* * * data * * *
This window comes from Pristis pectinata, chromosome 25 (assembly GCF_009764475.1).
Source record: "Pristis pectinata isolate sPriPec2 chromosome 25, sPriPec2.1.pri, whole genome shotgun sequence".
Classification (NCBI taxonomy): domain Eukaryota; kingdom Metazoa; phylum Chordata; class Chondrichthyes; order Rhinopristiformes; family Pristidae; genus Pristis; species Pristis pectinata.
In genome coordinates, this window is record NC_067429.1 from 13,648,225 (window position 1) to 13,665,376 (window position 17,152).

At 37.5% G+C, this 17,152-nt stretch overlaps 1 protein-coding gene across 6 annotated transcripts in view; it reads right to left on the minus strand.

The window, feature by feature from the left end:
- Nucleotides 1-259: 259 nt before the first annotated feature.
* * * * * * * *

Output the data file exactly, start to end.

This window comes from Pristis pectinata, chromosome 25 (assembly GCF_009764475.1).
Source record: "Pristis pectinata isolate sPriPec2 chromosome 25, sPriPec2.1.pri, whole genome shotgun sequence".
Classification (NCBI taxonomy): domain Eukaryota; kingdom Metazoa; phylum Chordata; class Chondrichthyes; order Rhinopristiformes; family Pristidae; genus Pristis; species Pristis pectinata.
In genome coordinates, this window is record NC_067429.1 from 13,648,225 (window position 1) to 13,665,376 (window position 17,152).

At 37.5% G+C, this 17,152-nt stretch overlaps 1 protein-coding gene across 6 annotated transcripts in view; it reads right to left on the minus strand.

The window, feature by feature from the left end:
- Nucleotides 1-259: 259 nt before the first annotated feature.